The Court of Appeals found that a properly-executed Disclaimer Deed rebuts the presumption that property acquired during marriage is community and overturns a trial court’s finding that property acquired in Wife’s name during the marriage was community. Bell-Kilbourn v. Bell-Kilbourn, 1-CA-CV-07-0068 Download BellKilbourn.pdf
In order to purchase a home during the marriage, the parties applied for credit solely in Wife’s name to maximize their chances of getting a mortgage loan. The down payment for the purchase was provided by the seller, which was repaid to the seller from the loan proceeds. The house was acquired in Wife’s name as her separate property, and Husband executed a disclaimer deed renouncing his interest in the property. The property mortgage was then paid from community funds until the dissolution action was filed.
Note that in the Bell-Kilbourn facts, it’s made clear that no community funds were used to purchase the property. The down payment funds were advanced by the seller, and the seller was repaid when the loan (solely in Wife’s name) was funded. Would this decision have been different if the down payment funds came from community property? If that were the case, would additional evidence showing “contemporaneous conduct indicating an intent” to convey a community property interest (as required by In re Sims’ Estate) be required?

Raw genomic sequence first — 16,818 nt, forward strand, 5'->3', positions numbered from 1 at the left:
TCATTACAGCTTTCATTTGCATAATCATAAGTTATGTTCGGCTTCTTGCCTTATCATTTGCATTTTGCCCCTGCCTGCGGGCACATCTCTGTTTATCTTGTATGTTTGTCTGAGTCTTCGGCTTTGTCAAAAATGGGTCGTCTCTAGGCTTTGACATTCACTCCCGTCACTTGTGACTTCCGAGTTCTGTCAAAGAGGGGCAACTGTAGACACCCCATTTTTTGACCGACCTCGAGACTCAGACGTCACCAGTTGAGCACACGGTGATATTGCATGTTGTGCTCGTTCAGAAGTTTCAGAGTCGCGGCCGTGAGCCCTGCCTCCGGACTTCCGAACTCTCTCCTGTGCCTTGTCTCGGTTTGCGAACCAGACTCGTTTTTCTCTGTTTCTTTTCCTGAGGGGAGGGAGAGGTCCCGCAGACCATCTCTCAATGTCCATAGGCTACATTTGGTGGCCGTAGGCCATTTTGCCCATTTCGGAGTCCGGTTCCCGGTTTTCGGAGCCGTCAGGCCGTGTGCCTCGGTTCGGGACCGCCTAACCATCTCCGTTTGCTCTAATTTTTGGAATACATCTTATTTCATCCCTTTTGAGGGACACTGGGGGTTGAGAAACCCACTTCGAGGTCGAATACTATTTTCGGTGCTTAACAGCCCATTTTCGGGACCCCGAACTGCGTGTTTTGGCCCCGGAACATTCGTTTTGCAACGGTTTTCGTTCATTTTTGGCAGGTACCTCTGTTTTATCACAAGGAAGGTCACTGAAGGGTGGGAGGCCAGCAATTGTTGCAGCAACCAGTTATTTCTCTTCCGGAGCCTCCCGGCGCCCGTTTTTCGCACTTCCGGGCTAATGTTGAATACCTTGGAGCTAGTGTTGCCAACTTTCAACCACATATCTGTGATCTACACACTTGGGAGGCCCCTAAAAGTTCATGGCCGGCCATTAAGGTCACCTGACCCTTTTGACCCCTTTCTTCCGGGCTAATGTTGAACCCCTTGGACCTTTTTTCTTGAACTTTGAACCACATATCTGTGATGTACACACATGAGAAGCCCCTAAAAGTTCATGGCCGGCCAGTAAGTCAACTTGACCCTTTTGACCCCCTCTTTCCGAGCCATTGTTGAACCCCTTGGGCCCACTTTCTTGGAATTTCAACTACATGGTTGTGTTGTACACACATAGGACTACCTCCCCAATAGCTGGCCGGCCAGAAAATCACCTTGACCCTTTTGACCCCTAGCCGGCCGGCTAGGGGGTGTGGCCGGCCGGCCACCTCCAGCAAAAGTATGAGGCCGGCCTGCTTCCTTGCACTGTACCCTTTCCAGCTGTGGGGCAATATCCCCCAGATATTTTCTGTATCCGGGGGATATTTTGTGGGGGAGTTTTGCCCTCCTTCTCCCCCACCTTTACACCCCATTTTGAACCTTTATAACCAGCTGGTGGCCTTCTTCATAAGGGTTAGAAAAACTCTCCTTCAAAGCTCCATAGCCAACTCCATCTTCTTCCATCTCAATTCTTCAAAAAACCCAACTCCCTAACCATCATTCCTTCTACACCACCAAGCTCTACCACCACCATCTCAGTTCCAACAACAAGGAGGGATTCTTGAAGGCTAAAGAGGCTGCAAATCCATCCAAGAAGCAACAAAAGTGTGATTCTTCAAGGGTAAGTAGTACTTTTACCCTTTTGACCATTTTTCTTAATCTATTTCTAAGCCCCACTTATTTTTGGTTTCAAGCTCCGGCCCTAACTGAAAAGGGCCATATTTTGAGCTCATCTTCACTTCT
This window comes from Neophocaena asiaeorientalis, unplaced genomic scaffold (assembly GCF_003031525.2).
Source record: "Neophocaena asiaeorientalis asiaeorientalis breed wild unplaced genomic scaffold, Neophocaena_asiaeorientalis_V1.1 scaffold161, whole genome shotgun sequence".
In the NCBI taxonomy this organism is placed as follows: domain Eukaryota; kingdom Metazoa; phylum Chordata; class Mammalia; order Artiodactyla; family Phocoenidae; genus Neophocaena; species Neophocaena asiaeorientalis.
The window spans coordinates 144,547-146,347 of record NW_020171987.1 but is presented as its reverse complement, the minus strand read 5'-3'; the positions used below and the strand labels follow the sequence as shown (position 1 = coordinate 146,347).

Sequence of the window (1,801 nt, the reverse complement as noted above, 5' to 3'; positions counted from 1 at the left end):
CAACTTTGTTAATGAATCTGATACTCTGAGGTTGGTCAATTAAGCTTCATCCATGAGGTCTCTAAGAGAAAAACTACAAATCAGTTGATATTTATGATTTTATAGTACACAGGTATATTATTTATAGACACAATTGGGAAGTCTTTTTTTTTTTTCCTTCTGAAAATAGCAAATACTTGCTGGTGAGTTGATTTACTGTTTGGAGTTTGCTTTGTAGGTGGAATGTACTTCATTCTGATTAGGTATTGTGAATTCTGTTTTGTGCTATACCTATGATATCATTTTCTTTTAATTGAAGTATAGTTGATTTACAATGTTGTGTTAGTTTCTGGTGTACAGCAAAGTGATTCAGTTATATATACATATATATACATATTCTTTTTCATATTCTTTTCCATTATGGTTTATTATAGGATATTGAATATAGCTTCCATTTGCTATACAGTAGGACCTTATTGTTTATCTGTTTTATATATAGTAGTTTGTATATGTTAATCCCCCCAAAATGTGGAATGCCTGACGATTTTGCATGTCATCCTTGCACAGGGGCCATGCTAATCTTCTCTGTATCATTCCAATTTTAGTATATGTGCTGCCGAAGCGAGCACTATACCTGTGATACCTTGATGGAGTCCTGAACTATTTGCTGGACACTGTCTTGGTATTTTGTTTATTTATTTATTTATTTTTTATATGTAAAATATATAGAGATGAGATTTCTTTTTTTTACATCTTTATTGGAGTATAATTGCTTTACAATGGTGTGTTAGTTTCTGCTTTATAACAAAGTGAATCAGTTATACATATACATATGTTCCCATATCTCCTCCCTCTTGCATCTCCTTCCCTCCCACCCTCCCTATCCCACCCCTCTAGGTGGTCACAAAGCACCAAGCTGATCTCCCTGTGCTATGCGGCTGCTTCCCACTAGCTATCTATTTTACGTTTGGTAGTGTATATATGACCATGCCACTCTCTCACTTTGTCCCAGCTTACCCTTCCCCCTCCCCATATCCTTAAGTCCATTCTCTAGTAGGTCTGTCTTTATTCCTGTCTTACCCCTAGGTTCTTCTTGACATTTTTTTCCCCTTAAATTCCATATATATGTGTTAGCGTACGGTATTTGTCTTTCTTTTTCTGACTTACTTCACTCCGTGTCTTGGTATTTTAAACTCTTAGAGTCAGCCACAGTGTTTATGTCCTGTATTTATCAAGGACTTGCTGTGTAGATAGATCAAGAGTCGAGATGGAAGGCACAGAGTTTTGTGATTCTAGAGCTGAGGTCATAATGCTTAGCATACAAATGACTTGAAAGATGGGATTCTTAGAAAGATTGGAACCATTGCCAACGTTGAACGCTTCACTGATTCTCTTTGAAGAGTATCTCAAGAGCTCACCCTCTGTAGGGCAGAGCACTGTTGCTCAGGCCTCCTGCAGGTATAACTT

Citing Bender, the Court of Appeals concluded that the disclaimer deed was valid and governed the agreement between the parties. As the parties agreed that community funds were used to pay the mortgage on the home, an analysis pursuant to Honnas and Drahos to determine the community lien on the residence was appropriate. The case was remanded for that determination.